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Individual and School Predictors of Middle School Aggression
Youth & Society (2007)
  • Janet Reis, University of Illinois at Urbana-Champaign
  • Mickey Trockel, University of Illinois at Urbana-Champaign
  • Peter Mulhall, University of Illinois at Urbana-Champaign
Abstract

Hierarchical linear modeling is used to assess individual student, family, and school predictors of aggression in 111,662 students in sixth, seventh, and eighth grades. Nine measures of problem-solving strategies, quality of family and peer interaction, and perceptions of school climate are analyzed at the individual student level. Eight measures of school climate are included in the analysis at the school level. Aggression is operationalized with student self-report of the previous 6-month frequency of hitting others, being mean to others, and getting into a fight. At the level of the individual student, measures of problem solving were most strongly predictive of aggression. Inclusion of students in policy and rule processes, cultural sensitivity education, and teaching that emphasizes understanding over memorization were significant predictors of aggression at the school level. The potential for abatement of student aggression across individual and school levels offers opportunities for further testing of interventions for the child and the school.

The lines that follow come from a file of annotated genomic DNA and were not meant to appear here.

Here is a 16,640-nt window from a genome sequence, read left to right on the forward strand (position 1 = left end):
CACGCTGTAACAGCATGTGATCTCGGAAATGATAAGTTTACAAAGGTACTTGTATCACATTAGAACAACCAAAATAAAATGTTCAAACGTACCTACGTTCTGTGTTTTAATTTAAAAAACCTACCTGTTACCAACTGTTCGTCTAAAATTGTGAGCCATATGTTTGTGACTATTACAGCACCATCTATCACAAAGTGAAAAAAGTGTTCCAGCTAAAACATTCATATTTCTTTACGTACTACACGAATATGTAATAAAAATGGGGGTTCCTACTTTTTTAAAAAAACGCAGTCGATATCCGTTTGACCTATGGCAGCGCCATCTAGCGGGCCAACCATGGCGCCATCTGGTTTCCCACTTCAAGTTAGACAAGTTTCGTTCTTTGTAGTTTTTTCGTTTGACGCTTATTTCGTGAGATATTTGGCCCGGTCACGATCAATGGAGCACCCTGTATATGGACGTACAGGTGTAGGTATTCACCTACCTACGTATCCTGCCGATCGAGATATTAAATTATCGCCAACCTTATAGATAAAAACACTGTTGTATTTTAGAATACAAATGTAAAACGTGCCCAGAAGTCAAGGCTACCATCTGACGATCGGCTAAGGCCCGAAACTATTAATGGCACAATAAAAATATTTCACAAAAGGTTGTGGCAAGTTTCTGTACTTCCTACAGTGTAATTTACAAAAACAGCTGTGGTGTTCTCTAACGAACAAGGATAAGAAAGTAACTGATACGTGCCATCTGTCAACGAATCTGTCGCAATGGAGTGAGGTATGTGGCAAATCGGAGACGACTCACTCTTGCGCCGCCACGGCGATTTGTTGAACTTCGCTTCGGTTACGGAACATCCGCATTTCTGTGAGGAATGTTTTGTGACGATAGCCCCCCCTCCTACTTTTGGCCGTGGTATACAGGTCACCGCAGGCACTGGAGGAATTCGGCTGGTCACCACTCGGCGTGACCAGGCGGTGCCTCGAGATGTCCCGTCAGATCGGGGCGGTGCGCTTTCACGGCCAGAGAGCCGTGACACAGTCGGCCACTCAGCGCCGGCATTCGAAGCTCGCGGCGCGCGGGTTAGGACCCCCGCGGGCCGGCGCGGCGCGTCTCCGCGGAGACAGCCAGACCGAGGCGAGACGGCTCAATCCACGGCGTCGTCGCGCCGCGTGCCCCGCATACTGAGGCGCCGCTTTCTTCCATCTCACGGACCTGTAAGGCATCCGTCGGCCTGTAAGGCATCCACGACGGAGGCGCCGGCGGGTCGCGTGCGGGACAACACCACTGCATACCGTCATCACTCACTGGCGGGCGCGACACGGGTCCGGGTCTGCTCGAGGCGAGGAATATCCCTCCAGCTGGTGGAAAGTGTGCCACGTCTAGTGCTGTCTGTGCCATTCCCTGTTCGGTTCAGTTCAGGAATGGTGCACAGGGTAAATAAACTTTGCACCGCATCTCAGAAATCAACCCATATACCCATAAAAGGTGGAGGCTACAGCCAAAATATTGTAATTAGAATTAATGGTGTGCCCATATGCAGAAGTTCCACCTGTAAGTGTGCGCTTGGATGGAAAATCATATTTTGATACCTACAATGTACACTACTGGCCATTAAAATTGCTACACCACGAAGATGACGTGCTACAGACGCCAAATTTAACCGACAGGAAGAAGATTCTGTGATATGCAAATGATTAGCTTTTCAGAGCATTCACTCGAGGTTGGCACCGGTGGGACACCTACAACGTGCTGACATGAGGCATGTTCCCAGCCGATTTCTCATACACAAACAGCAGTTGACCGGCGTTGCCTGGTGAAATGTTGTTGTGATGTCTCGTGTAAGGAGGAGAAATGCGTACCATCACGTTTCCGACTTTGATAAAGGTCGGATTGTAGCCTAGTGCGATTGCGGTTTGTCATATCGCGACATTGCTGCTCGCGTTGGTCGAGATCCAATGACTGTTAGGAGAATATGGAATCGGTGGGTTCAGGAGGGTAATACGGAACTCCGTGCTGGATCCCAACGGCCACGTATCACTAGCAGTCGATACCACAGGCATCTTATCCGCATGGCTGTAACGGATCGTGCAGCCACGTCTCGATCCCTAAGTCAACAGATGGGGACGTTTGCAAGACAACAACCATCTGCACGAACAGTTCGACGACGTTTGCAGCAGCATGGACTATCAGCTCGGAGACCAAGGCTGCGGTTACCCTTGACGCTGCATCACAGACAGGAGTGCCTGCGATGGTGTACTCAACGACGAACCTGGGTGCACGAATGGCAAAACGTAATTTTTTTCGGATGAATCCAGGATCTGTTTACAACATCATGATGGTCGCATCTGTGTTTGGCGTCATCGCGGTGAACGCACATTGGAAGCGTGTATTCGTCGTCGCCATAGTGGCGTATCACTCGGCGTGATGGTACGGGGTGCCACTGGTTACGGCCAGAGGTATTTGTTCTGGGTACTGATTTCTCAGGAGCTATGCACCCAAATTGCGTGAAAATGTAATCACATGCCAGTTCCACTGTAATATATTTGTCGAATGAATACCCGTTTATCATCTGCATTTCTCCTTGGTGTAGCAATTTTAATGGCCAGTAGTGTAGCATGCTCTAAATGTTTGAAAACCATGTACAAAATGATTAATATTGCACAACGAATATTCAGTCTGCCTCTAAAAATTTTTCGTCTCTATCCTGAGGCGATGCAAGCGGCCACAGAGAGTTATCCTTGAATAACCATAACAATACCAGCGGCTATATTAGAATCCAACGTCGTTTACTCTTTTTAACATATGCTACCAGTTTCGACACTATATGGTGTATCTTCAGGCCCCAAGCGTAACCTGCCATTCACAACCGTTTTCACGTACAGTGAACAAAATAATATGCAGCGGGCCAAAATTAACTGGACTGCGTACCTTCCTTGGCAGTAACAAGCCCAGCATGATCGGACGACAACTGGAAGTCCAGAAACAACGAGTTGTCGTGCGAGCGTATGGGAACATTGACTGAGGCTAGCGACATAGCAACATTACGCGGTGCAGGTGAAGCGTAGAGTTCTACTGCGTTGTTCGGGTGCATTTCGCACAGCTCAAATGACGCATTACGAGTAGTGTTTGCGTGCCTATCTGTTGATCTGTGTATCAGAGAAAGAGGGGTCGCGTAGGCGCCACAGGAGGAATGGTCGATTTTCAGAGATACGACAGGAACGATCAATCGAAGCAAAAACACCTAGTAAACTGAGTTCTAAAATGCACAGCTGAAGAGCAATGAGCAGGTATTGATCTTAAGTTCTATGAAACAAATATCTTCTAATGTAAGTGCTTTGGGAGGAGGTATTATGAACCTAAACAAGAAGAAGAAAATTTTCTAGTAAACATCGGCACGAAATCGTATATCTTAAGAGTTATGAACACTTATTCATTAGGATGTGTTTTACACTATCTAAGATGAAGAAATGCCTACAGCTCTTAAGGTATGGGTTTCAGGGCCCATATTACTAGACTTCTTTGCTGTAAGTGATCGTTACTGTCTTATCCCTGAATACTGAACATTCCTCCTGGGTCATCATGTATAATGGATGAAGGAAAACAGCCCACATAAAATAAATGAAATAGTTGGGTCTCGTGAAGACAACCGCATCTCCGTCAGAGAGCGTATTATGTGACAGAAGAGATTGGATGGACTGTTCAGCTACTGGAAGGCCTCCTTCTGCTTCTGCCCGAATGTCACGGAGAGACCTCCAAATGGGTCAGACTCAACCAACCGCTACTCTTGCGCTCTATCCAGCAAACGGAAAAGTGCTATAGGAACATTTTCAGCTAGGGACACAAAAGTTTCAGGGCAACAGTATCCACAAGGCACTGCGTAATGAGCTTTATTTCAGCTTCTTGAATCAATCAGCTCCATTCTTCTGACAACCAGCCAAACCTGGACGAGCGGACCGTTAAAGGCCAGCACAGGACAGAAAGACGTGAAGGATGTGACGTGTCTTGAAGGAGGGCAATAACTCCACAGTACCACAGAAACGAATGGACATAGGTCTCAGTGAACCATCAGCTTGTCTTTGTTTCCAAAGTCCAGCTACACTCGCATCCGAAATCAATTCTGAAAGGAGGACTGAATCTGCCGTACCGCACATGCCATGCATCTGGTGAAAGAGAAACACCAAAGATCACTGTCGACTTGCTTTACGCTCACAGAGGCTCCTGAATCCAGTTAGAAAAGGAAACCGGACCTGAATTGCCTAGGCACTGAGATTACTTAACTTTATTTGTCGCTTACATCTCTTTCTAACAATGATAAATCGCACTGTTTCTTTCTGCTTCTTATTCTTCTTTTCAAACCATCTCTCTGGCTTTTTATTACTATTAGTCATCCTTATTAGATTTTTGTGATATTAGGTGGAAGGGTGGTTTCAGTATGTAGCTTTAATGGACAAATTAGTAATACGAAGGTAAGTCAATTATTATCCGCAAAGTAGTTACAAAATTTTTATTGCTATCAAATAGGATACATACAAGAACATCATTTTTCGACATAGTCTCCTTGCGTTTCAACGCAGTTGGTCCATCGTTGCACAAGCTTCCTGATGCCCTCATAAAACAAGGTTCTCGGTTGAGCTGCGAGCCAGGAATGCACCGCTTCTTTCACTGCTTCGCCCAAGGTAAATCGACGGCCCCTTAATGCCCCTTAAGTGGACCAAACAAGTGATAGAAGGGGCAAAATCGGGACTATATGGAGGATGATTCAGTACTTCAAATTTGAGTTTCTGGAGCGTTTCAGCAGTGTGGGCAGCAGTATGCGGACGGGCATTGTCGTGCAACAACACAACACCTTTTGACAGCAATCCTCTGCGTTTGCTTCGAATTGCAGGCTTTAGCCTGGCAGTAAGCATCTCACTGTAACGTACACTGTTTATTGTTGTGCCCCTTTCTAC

Keywords
  • middle school aggression,
  • early adolescent aggression,
  • predictors of middle school aggression
Publication Date
March 1, 2007
Citation Information
Janet Reis, Mickey Trockel and Peter Mulhall. "Individual and School Predictors of Middle School Aggression" Youth & Society Vol. 38 Iss. 3 (2007)
Available at: http://works.bepress.com/janet_reis/10/